by David Vautier
I was brought up in a Christian family environment. Dad rarely went to church, but would always mouth grace to himself before a meal and say his prayers before going to sleep. Mum was more religious: she went to church regularly, though not always to the same one. During the Occupation of Jersey my mother was in hospital, seriously ill. My father was told that there was no hope, and to remain with her through the night – the doctor did not think she would survive until the morning.
That night, Mum believed she did die. She recalled travelling through a tunnel of great light, where she came into a garden. There, she saw a beautiful woman dressed in a long blue gown who spoke to her: “Your time has not come. Go back and look after your family.” From that time on my mother’s health rapidly improved, and she later recalled this experience to me, convinced the vision she had seen was real. Even though she was not a Catholic, my mother knew it was the Virgin Mary who had spoken to her. After this experience Mum no longer feared death, knowing there would be another life waiting for her when her time came to meet the Lord.
During my life I have had several spiritual happenings of my own. The first occurred when I was aged 12 and, for some reason unknown to me, chose to walk out of the cinema I had been at with friends and cycle to the local outdoor bathing pool. The weather was cold, raining and blowing a gale, and there was no attendant around. I waited at the top of the granite steps which led to 10 feet of seawater, and must have wondered to myself what I was doing. After waiting for a few minutes, I heard a noise and saw a pram falling into the water. There was a baby inside. I dived in and pulled the baby out. The baby was blue, but I gently patted his back until he brought up some water, then started crying.
It turned out that the swimming instructor, who had her other son with her, was talking to the pool’s manager. It was her youngest child that I had just saved. She had left the pram at the top of the steps and a strong gust of wind had blown the pram down the steps into the water. That evening at dinner, Mum asked if I enjoyed the film I was supposed to be seeing with my friends. I recounted what had happened and my mother provided the explanation: “You were sent there to save that baby’s life.” In later years, seeing those lads growing up always brought the incident back to me.
Years later, when I was 21, I joined the Army. Being my parents’ only child I knew they would have preferred me to stay on Jersey, but I always found their loving presence around me whenever I went. When I was stationed at Mill Hill Barracks in London, a photographer came around the camp to take photos of the different working areas. I was on guard duty at the main gate. One photo come out with my mother’s face on my shirt. Although I did not notice this until year later, the image is most uncanny.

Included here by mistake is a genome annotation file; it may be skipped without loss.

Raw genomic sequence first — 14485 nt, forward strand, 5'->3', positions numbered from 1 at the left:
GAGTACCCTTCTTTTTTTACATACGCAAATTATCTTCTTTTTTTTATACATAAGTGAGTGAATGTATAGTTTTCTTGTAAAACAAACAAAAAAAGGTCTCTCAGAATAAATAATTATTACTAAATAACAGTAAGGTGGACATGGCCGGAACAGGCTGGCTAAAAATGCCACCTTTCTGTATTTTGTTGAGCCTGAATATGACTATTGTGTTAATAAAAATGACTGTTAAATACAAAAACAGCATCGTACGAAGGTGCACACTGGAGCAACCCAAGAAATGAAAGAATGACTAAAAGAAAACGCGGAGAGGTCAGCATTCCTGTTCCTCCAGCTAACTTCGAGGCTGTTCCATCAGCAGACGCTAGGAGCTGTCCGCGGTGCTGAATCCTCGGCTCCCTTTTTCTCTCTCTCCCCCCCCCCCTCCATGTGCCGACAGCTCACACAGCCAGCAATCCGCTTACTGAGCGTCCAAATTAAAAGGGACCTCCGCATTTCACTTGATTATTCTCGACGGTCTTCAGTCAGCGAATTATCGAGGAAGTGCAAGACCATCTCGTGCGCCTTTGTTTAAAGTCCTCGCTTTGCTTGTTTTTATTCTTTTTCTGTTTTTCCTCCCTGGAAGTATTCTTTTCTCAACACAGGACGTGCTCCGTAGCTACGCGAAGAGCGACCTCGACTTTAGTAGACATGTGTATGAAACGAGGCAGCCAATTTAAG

The following event I have no explanation for, except to put it down to a miracle. My father was waiting to go into hospital for a hernia operation. His stomach had swollen, he was in severe pain, and Mum had told me she would be very relieved when the operation was performed. I was living about two miles away from my parent’s home. My then-wife Angie and I were fast asleep, when at 2.15am we both heard the phone ring. On answering it, I heard a voice saying “Come quickly, your father is dying.” I told Angie what I had heard and drove to my parents’ house. The place was in darkness. As I walked through to the rear bedroom, the light was on and Mum was standing over Dad, trying to comfort him. He was writhing in agony. Mum turned to me: “Thank God you’re here, how did you know your dad was bad?”
There was no phone in their house. I woke the neighbors up and phoned for the doctor, who luckily did not live far away. I had never seen anyone in so much pain and I was in no doubt that my father was dying. When the doctor arrived, he managed to turn Dad’s stomach back into place with his hands. He confirmed that Dad was suffering from a strangulation of the stomach and that it had been “a very close call.” It was so emotional for us to see him return from the brink of death.
I do not know who rung. It was not my mother, as the nearest telephone was half a mile down the road and I doubt if she would have known how to use a phonebox. There is no doubt in my mind that it was spirit that made the phone call and gave me the message. Did I recognize the voice? No, but it was a male voice.
Though I have lost many people important to me in the course of my life, dying doesn’t worry me. In one way I am looking forward to it, because I know there is life after death. I just feel sorry for all those people who don’t realize we are just passing through this world into the next. We have a natural fear of the unknown, but I have been very fortunate with the experiences I have received in life, and the knowledge that there is nothing to be afraid of. I have relations and friends who have passed over but it never occurs to me they are really gone: they are simply in a different bit of time and space. I love them now as much as ever and I still think of them and the good memories we shared. I am looking forward to meeting my loved ones again. Who knows, perhaps there’ll be a party?